sudo cryptsetup -v -y -c aes-xts-plain64 - s 512 -h sha512 -i 5000 --use-random luksFormat / path / to / CONTAINER /path/to/master.keyfile

WARNING!
========
This will overwrite data on / tmp / CONTAINER irrevocably.

Are you sure? (Enter uppercase letters): YES
Key slot 0 created.
Command Successful 

The cipher ( -c ), key size ( -s ) and hash function ( -h ) are all strongly set values and should not be changed. This command cryptsetup formats ( luksFormat ) the CONTAINER and encrypts it with the "master.keyfile" to lock it and unlock it.

You will be prompted to enter "YES" in all Capslock to continue, which may take several minutes, depending on the size of the container, and a 100 GB container may take up to five minutes. [19659016] Step 4: Unlock the container

When that's done, we need to unlock the CONTAINER to format the volume.

  sudo cryptsetup luksOpen / path / to / CONTAINER PRIVATE --key-file / path / to /master.keyfile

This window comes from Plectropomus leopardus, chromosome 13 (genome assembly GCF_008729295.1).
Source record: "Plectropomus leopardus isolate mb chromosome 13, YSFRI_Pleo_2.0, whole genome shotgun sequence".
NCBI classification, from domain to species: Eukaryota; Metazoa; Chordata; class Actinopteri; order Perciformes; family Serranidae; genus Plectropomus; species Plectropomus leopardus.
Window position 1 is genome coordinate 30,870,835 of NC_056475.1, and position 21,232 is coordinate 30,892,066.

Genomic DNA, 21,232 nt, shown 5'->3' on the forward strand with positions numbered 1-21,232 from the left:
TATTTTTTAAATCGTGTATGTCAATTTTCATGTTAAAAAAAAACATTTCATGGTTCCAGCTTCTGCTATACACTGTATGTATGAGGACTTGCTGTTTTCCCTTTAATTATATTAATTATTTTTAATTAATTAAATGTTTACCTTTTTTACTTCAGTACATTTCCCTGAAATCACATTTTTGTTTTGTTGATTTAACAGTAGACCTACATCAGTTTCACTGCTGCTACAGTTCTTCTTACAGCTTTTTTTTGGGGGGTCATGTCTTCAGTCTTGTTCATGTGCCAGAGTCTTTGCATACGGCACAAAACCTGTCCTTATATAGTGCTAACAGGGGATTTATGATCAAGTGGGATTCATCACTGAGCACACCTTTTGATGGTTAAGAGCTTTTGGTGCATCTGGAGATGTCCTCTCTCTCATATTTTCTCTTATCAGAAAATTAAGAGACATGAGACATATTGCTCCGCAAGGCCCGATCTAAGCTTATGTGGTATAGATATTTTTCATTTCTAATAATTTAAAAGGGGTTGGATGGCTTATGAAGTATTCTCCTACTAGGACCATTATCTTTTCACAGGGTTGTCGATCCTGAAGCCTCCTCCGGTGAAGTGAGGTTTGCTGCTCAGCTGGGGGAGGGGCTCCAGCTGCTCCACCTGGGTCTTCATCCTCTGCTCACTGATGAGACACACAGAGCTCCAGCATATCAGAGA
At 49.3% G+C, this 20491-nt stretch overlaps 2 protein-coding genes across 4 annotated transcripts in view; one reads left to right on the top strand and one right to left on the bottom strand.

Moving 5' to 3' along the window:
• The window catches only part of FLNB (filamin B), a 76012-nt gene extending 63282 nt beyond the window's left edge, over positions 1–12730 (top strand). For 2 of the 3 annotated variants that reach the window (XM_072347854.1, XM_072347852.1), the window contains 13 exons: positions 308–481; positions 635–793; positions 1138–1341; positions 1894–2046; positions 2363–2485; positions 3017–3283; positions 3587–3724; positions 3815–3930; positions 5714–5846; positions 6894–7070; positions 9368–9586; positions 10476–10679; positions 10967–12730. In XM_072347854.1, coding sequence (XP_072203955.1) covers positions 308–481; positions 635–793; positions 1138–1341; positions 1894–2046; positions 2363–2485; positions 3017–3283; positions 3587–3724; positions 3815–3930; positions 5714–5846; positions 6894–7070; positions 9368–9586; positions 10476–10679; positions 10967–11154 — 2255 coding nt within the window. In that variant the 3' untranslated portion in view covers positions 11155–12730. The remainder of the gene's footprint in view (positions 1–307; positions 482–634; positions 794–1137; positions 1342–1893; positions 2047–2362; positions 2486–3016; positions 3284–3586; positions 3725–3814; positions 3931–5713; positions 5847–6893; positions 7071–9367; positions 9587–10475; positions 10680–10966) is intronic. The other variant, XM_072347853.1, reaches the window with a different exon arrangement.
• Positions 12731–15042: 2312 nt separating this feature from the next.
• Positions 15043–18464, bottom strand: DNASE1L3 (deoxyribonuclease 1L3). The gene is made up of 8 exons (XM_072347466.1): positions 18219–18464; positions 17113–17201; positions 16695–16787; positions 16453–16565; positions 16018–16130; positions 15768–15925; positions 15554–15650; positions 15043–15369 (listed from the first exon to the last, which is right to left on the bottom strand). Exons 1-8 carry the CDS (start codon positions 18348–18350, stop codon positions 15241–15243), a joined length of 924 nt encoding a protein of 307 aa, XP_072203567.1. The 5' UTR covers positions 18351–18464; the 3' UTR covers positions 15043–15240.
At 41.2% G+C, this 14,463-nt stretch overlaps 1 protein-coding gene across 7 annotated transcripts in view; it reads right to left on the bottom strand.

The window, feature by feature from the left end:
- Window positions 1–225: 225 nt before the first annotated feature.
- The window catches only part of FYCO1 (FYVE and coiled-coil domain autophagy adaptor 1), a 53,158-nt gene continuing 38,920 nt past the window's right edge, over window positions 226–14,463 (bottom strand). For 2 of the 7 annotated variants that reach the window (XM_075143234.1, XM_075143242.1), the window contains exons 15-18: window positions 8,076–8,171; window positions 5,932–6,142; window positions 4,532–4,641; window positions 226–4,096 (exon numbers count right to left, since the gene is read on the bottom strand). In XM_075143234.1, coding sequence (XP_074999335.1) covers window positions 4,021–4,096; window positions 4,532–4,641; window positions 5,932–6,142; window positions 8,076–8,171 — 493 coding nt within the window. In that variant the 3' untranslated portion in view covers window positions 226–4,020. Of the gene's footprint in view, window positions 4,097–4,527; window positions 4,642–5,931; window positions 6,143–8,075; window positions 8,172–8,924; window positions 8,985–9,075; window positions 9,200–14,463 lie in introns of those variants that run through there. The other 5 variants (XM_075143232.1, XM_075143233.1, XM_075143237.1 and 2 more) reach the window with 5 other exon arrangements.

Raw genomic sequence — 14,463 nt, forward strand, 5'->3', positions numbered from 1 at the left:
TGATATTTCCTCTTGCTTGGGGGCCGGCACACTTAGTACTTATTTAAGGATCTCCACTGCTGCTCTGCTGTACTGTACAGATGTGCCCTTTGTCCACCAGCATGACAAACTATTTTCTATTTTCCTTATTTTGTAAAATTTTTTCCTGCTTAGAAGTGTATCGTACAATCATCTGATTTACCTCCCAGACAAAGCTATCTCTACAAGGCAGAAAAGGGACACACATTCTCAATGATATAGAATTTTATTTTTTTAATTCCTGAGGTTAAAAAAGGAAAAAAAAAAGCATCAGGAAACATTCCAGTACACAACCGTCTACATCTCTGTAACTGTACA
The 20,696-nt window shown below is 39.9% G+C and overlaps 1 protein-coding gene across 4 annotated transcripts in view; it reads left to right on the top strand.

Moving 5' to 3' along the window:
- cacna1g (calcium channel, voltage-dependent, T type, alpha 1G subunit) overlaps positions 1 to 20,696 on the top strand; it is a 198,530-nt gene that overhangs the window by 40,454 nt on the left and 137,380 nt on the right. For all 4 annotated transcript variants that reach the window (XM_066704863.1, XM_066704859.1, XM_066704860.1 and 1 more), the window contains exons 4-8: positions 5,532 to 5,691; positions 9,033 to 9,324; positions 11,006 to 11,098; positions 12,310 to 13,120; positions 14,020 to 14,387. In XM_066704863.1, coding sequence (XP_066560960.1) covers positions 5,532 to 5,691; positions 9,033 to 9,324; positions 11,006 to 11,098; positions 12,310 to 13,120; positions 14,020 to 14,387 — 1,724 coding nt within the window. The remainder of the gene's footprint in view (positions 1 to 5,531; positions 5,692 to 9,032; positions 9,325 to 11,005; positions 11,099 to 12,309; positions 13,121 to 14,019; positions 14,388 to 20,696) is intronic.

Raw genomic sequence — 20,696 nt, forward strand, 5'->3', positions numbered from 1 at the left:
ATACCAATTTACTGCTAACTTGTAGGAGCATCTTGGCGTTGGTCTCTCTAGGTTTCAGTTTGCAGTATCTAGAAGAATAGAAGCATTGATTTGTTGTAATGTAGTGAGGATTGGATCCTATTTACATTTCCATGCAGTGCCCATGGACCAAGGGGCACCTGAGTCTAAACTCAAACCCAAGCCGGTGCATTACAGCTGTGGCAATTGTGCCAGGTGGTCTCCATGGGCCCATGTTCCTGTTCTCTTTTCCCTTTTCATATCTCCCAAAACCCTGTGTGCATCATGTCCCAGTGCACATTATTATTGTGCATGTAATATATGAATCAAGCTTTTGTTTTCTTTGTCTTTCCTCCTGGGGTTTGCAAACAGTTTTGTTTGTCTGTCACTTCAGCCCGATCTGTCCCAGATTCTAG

This cryptsetup command will unlock ( luksOpen ) our container with the "master.keyfile" ( – key file ) in step 1 created. Mapper point ("PRIVATE") is used to map (and later mount) devices and volumes. The name "PRIVATE" is arbitrary and can be renamed in everything.

Step 5: Format the unlocked volume

When you format the unlocked CONTAINER, you can actually read and write data to the volume. There are many usable format types such as FAT32 and NTFS. I will use Ext4, a widely used and flexible Unix format. Each Debian or Ubuntu computer can unlock and read files stored in the container.

Use the following command mkfs to format the unlocked container.

  sudo mkfs.ext4 / dev / mapper / PRIVATE RAILINGS

mke2fs 1.44.3 (July 10, 2018)
Creating a file system with 261632 4k blocks and 65408 inodes